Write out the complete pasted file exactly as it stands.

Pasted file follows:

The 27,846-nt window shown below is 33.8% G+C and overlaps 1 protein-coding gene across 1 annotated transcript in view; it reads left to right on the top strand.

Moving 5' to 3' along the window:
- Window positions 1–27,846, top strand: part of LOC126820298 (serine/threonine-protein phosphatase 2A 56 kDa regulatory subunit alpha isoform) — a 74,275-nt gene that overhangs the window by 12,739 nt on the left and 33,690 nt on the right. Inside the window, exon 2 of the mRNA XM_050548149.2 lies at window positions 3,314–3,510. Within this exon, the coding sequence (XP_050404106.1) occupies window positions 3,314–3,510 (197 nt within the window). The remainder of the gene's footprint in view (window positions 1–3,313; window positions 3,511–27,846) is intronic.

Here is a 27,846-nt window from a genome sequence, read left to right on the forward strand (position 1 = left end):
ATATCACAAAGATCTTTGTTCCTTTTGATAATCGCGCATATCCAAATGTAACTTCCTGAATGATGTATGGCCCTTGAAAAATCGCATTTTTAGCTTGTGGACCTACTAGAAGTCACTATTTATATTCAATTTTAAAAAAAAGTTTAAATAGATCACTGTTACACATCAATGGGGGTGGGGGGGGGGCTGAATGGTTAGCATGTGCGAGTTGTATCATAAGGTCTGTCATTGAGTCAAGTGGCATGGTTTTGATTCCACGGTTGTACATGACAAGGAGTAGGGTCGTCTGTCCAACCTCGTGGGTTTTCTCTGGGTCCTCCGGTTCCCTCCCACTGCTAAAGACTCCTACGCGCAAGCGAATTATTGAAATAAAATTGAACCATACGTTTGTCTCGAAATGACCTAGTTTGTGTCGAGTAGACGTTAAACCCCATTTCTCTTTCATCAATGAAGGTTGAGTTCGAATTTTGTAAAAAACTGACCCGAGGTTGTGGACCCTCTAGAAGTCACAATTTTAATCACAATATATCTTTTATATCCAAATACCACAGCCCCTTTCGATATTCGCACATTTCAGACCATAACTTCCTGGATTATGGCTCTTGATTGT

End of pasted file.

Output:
The 27,846-nt window shown below is 33.8% G+C and overlaps 1 protein-coding gene across 1 annotated transcript in view; it reads left to right on the top strand.

Moving 5' to 3' along the window:
- Window positions 1–27,846, top strand: part of LOC126820298 (serine/threonine-protein phosphatase 2A 56 kDa regulatory subunit alpha isoform) — a 74,275-nt gene that overhangs the window by 12,739 nt on the left and 33,690 nt on the right. Inside the window, exon 2 of the mRNA XM_050548149.2 lies at window positions 3,314–3,510. Within this exon, the coding sequence (XP_050404106.1) occupies window positions 3,314–3,510 (197 nt within the window). The remainder of the gene's footprint in view (window positions 1–3,313; window positions 3,511–27,846) is intronic.

Here is a 27,846-nt window from a genome sequence, read left to right on the forward strand (position 1 = left end):
ATATCACAAAGATCTTTGTTCCTTTTGATAATCGCGCATATCCAAATGTAACTTCCTGAATGATGTATGGCCCTTGAAAAATCGCATTTTTAGCTTGTGGACCTACTAGAAGTCACTATTTATATTCAATTTTAAAAAAAAGTTTAAATAGATCACTGTTACACATCAATGGGGGTGGGGGGGGGGCTGAATGGTTAGCATGTGCGAGTTGTATCATAAGGTCTGTCATTGAGTCAAGTGGCATGGTTTTGATTCCACGGTTGTACATGACAAGGAGTAGGGTCGTCTGTCCAACCTCGTGGGTTTTCTCTGGGTCCTCCGGTTCCCTCCCACTGCTAAAGACTCCTACGCGCAAGCGAATTATTGAAATAAAATTGAACCATACGTTTGTCTCGAAATGACCTAGTTTGTGTCGAGTAGACGTTAAACCCCATTTCTCTTTCATCAATGAAGGTTGAGTTCGAATTTTGTAAAAAACTGACCCGAGGTTGTGGACCCTCTAGAAGTCACAATTTTAATCACAATATATCTTTTATATCCAAATACCACAGCCCCTTTCGATATTCGCACATTTCAGACCATAACTTCCTGGATTATGGCTCTTGATTGT